Israeli President Reuven Rivlin called on the United Nations Wednesday to define red lines beyond which an intervention would be necessary to stop acts of genocide.
"Cynical" accusations of genocide and war crimes against Israel harm the UN's ability to fight the real thing, he said at the assembly's annual ceremony marking International Holocaust Remembrance Day.
He then added "at the same time we must remember that the setting of red lines requires us to stop diluting and cynically exploiting them in the name of pseudo objectivity, as is done in the rhetoric of human rights with the use of terms such as 'genocide' for political purposes."
Rivlin opened his speech with words about the 1915 Armenian genocide, the killing of more than one million Armenian nationals by Turkey which is not officially recognized as such by Israel.
"When I walked on the blessed and holy ground on my way up to Jerusalem, I asked myself if we are living in our modern era, in 1915...," Rivlin quoted.
He also referred to memories of his parents who "saw the Armenian refugees arriving by the thousands – starving, piteous survivors of calamity."
Citing the "shameful" UN resolution 3379, that equated Zionism with "its greatest enemy" racism, Rivlin said that "nonetheless, absurd comparisons such as this one, which we as Israelis are exposed to constantly...
"I stand before you at a time of great tension in our region. My heart and my thoughts are with my people in Israel. Terrorism does not distinguish between blood. In this war, all of us, all the nations united, countries of the free world, must form a united front," Rivlin said.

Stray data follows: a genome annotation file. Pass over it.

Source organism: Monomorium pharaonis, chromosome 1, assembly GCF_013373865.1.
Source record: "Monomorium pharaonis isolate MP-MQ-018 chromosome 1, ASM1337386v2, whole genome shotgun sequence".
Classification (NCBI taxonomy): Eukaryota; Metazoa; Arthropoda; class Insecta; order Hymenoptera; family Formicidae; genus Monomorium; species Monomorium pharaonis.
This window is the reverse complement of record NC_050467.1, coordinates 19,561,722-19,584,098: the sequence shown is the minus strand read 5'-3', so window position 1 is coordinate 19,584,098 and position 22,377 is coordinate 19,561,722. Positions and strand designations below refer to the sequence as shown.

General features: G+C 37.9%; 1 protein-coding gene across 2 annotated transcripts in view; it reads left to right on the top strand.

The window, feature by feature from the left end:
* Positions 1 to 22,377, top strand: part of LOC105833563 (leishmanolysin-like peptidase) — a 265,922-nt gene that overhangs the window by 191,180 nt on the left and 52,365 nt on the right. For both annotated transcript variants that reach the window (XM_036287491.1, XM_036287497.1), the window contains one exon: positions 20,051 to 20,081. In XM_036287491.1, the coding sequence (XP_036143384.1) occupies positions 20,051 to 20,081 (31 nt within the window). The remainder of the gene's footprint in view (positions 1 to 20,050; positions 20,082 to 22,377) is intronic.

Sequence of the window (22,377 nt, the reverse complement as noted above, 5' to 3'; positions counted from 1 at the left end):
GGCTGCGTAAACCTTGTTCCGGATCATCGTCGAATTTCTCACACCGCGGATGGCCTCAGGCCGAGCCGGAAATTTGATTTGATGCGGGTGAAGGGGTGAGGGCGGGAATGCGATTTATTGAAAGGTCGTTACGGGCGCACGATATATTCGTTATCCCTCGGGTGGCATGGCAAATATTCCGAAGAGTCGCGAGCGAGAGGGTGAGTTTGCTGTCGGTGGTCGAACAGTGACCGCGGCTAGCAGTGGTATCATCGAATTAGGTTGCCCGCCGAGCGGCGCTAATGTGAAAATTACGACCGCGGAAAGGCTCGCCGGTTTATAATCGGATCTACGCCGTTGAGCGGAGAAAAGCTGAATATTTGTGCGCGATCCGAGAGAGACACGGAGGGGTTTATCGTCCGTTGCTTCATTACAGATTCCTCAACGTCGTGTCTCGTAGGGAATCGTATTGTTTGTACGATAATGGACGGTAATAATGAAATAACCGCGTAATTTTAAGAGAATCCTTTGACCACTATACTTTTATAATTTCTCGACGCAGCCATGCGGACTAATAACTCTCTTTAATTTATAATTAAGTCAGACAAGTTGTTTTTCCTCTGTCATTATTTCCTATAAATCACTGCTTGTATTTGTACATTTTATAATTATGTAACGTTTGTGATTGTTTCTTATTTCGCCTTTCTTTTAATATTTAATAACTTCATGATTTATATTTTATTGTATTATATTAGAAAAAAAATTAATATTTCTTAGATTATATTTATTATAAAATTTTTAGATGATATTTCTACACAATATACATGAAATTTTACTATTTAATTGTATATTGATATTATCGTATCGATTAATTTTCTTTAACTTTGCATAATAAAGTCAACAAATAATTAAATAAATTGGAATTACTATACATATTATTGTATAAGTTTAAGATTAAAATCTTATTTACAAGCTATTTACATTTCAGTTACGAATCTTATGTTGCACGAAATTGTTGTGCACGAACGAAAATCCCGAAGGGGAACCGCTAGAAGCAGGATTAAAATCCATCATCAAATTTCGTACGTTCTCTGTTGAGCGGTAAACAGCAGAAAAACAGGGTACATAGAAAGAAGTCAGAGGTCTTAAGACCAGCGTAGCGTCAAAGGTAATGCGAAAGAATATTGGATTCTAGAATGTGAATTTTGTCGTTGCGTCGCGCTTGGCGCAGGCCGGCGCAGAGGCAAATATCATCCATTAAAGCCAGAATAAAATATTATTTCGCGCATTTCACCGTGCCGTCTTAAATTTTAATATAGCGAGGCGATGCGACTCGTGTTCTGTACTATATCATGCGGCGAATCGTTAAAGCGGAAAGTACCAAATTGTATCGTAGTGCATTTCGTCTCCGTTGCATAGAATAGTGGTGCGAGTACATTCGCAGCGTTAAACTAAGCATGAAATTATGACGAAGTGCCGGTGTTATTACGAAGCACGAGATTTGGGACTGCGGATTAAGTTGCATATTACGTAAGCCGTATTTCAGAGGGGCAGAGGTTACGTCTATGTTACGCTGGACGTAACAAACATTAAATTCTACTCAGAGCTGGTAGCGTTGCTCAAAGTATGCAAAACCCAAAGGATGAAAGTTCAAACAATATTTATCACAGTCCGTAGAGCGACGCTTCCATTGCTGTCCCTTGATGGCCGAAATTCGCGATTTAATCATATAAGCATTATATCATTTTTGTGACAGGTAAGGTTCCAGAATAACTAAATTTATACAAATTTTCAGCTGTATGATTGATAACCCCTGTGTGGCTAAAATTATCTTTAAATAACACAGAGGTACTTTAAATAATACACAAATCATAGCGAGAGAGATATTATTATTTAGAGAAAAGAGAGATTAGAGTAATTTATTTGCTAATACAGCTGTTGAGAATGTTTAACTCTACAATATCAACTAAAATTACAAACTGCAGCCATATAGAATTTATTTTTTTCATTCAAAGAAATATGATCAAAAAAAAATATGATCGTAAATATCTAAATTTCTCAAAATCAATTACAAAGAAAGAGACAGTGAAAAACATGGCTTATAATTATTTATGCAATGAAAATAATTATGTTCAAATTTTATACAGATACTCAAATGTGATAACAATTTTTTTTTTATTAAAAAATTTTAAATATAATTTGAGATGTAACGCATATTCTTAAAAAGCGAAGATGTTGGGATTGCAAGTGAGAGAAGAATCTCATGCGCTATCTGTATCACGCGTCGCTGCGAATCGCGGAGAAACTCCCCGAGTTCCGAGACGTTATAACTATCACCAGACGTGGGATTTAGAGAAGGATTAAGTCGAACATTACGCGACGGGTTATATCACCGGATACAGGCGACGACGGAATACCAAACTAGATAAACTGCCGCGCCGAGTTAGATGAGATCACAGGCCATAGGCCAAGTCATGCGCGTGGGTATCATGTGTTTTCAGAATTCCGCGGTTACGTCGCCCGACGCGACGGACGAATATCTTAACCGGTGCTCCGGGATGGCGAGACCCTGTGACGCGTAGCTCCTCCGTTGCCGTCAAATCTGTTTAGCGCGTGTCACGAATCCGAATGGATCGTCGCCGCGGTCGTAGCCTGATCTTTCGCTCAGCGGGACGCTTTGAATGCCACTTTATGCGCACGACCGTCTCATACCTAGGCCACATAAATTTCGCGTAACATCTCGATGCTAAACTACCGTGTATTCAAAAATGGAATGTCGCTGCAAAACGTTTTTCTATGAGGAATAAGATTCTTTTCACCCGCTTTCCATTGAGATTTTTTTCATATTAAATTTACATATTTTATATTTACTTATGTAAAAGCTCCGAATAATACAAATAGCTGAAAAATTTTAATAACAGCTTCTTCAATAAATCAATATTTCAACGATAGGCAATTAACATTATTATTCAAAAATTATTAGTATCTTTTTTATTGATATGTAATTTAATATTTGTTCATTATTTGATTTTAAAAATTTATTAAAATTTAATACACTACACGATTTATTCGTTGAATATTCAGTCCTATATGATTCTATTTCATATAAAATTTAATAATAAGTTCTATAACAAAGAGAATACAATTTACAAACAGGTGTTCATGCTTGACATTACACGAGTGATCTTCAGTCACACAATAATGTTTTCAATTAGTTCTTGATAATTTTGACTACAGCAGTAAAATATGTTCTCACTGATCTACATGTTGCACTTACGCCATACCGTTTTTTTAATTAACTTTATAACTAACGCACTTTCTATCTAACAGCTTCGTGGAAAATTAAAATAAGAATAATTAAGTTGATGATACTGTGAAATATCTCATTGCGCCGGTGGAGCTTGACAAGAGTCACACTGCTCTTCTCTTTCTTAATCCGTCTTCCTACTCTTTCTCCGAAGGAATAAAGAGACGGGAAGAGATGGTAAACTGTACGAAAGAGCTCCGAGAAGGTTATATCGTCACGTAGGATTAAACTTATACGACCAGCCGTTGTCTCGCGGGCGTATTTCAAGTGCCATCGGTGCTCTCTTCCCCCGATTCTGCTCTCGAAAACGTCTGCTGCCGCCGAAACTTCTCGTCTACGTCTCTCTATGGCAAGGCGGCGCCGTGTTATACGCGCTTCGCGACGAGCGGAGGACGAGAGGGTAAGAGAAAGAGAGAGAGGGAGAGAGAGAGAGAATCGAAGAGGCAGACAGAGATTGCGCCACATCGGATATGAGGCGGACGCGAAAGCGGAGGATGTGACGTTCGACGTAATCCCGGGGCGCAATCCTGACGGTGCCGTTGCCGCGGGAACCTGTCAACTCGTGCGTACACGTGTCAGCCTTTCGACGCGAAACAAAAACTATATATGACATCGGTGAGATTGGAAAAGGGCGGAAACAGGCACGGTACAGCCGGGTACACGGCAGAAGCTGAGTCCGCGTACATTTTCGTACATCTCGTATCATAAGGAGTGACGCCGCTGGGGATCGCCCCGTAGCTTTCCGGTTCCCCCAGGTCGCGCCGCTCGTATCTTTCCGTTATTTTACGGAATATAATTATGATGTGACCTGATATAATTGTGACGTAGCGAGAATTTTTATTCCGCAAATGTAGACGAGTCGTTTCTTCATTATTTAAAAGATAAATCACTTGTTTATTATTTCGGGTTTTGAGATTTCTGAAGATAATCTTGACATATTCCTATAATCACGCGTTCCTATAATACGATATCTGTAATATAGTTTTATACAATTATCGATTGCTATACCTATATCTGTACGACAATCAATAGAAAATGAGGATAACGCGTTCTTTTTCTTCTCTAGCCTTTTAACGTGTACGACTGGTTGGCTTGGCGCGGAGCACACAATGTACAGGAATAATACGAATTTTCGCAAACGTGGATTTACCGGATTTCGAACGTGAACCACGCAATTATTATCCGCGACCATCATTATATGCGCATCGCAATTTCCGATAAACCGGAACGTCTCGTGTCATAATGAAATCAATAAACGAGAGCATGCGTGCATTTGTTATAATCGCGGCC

'No war with Islam'
Rivlin furthermore said that "the West, Christians or Jews have no war with Islam" and that "the brutal barbarism and villainous terror has nothing to do with religion or the prophet's sayings."
"Islam contains under its great wings the victims of persecution and terror, as it serves as the banner of the attackers," he added, stressing that "evil is not the domain of one religion or another, as it does not characterize a state or an ethnic group."
'Break taboos' on Armenia killings
Also on Wednesday French President Francois Hollande called on Turkey to take new steps towards the "truth" behind the mass killings of Armenians a century ago, saying "it is time to break the taboos".
"The effort towards the truth must continue and I am convinced that this centenary year will see new gestures, new steps on the road to recognition," Hollande said at a dinner with Armenian groups in Paris.
Armenia says an estimated 1.5 million people were killed by Ottoman forces during World War I in what it calls a genocide.
But modern Turkey has always rejected the term "genocide", putting the toll at
500,000 and blaming their deaths on war and starvation.
Turkey's President Recep Tayyip Erdogan this month said he would "actively" challenge a campaign to pressure Turkey to recognize the massacres as genocide, though a year
Recalling Erdogan's stance last year, Hollande told members of France's Armenian community, the biggest in the European Union, that Ankara's position "cannot stop there".
"It is time to break the taboos and for the two nations, Armenia and Turkey, to create a new beginning," he said.